7.1 Introduction

Learning Objectives

After studying this section you should be able to do the following:

  1. Recognize the unexpected rise and impact of social media and peer production systems, and understand how these services differ from prior generation tools.
  2. List the major classifications of social media services.

Over the past few years a fundamentally different class of Internet services has attracted users, made headlines, and increasingly garnered breathtaking market valuations. Often referred to under the umbrella term “Web 2.0,” these new services are targeted at harnessing the power of the Internet to empower users to collaborate, create resources, and share information in a distinctly different way from the static Web sites and transaction-focused storefronts that characterized so many failures in the dot-com bubble. Blogs, wikis, social networks, photo and video sharing sites, and tagging systems all fall under the Web 2.0 moniker, as do a host of supporting technologies and related efforts.

The term Web 2.0 is a tricky one because like so many popular technology terms there’s not a precise definition. Coined by publisher and pundit Tim O’Reilly in 2003, techies often joust over the breadth of the Web 2.0 umbrella and over whether Web 2.0 is something new or simply an extension of technologies that have existed since the creation of the Internet. These arguments aren’t really all that important. What is significant is how quickly the Web 2.0 revolution came about, how unexpected it was, and how deeply impactful these efforts have become. Some of the sites and services that have evolved and their Web 1.0 counterparts are listed in Table 7.1 “Web 1.0 versus Web 2.0”1.

Table 7.1 Web 1.0 versus Web 2.0

Web 1.0 Web 2.0
DoubleClick  → Google AdSense
Ofoto  → Flickr
Akamai  → BitTorrent
mp3.com  → Napster
Britannica Online  → Wikipedia
personal Web sites  → blogging
evite  → upcoming.org and Eventful
domain name speculation  → search engine optimization
page views  → cost per click
screen scraping  → Web services
publishing  → participation
content management systems  → wikis
directories (taxonomy)  → tagging (“folksonomy”)
stickiness  → syndication
instant messaging  → Twitter
Monster.com  → LinkedIn

To underscore the speed with which Web 2.0 arrived on the scene, and the impact of leading Web 2.0 services, consider the following efforts:

  • According to a spring 2008 report by Morgan Stanley, Web 2.0 services ranked as seven of the world’s top ten most heavily trafficked Internet sites (YouTube, Live.com, MySpace, Facebook, Hi5, Wikipedia, and Orkut); only one of these sites (MySpace) was on the list in 2005 (Stanley, 2008).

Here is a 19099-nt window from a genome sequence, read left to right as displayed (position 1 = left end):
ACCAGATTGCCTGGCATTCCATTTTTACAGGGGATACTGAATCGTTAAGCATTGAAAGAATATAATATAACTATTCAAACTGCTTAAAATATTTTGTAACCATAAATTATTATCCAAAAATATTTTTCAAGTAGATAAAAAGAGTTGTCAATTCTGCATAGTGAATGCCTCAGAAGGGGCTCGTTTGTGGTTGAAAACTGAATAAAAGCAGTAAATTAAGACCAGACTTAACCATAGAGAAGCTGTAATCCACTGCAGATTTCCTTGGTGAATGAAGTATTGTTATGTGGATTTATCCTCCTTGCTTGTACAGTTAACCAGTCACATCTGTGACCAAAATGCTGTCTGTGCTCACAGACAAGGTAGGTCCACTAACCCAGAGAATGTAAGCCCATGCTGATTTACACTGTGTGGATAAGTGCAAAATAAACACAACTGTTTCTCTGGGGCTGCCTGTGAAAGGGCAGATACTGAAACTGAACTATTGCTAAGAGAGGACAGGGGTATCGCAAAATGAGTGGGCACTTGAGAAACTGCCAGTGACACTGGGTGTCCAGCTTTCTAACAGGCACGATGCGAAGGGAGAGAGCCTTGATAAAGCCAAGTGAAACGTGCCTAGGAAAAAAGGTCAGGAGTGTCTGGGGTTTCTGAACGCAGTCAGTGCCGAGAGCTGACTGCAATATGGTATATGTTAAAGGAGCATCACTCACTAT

• With only seven full-time employees and an operating budget of less than $1 million, Wikipedia has become the Internet’s fifth most visited site on the Internet (Kane & Fichman, 2009). The site boasts well over fifteen million articles in over two hundred sixty different languages, all of them contributed, edited, and fact-checked by volunteers.
  • Just two years after it was founded, MySpace was bought for $580 million by Rupert Murdoch’s News Corporation (the media giant that owns the Wall Street Journal and the Fox networks, among other properties). By the end of 2007, the site accounted for some 12 percent of Internet minutes and had repeatedly ranked as the most-visited Web site in the United States (Chmielewski & Guynn, 2008). But rapid rise doesn’t always mean a sustained following, and by the start of 2010, some were beginning to write the service’s obituary as it failed to keep pace with Facebook (Malik, 2010).
  • The population of rival Facebook is now so large that it could be considered the third largest “nation” in the world. Half the site’s users log in at least once a day, spending an average of fifty-five minutes a day on the site2. A fall 2007 investment from Microsoft pegged the firm’s overall value at $15 billion, a number that would have made it the fifth most valuable Internet firm, despite annual revenues at the time of only $150 million (Arrington, 2007). Those revenues have been growing, with the privately held firm expected to bring in from $1.2 to $2 billion in 2010 (Vascellaro, 2010).
  • Just twenty months after its founding, YouTube was purchased by Google for $1.65 billion. While Google struggles to figure out how to make profitable what is currently a money-losing resource hog (over twenty hours of video are uploaded to YouTube each minute) (Nakashima, 2008) the site has emerged as the Web’s leading destination for video, hosting everything from apologies from JetBlue’s CEO for service gaffes to questions submitted as part of the 2008 U.S. presidential debates. Fifty percent of YouTube’s roughly three hundred million users visit the site at least once a week (Stanley, 2008).